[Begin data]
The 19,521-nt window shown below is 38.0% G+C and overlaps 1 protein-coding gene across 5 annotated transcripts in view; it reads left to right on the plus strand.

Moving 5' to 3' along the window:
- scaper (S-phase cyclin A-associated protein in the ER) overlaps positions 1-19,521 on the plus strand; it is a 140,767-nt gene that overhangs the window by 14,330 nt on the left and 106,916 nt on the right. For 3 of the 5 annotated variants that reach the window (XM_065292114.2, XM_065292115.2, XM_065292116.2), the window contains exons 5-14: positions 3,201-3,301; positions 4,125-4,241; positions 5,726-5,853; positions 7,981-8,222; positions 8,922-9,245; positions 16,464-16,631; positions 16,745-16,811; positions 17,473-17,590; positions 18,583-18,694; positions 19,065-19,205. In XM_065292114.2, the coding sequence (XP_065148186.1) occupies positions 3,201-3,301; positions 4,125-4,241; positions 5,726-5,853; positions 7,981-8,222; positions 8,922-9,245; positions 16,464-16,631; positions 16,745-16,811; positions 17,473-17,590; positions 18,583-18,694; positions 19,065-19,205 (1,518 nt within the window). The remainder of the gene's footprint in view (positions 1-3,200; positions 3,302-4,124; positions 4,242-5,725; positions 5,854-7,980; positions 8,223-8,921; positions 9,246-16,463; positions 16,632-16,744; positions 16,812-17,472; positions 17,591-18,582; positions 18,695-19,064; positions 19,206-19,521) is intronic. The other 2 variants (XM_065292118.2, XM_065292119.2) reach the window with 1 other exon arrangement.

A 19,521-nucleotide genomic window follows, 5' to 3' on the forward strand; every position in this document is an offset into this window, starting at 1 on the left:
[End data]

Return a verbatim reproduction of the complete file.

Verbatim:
The 19,521-nt window shown below is 38.0% G+C and overlaps 1 protein-coding gene across 5 annotated transcripts in view; it reads left to right on the plus strand.

Moving 5' to 3' along the window:
- scaper (S-phase cyclin A-associated protein in the ER) overlaps positions 1-19,521 on the plus strand; it is a 140,767-nt gene that overhangs the window by 14,330 nt on the left and 106,916 nt on the right. For 3 of the 5 annotated variants that reach the window (XM_065292114.2, XM_065292115.2, XM_065292116.2), the window contains exons 5-14: positions 3,201-3,301; positions 4,125-4,241; positions 5,726-5,853; positions 7,981-8,222; positions 8,922-9,245; positions 16,464-16,631; positions 16,745-16,811; positions 17,473-17,590; positions 18,583-18,694; positions 19,065-19,205. In XM_065292114.2, the coding sequence (XP_065148186.1) occupies positions 3,201-3,301; positions 4,125-4,241; positions 5,726-5,853; positions 7,981-8,222; positions 8,922-9,245; positions 16,464-16,631; positions 16,745-16,811; positions 17,473-17,590; positions 18,583-18,694; positions 19,065-19,205 (1,518 nt within the window). The remainder of the gene's footprint in view (positions 1-3,200; positions 3,302-4,124; positions 4,242-5,725; positions 5,854-7,980; positions 8,223-8,921; positions 9,246-16,463; positions 16,632-16,744; positions 16,812-17,472; positions 17,591-18,582; positions 18,695-19,064; positions 19,206-19,521) is intronic. The other 2 variants (XM_065292118.2, XM_065292119.2) reach the window with 1 other exon arrangement.

A 19,521-nucleotide genomic window follows, 5' to 3' on the forward strand; every position in this document is an offset into this window, starting at 1 on the left: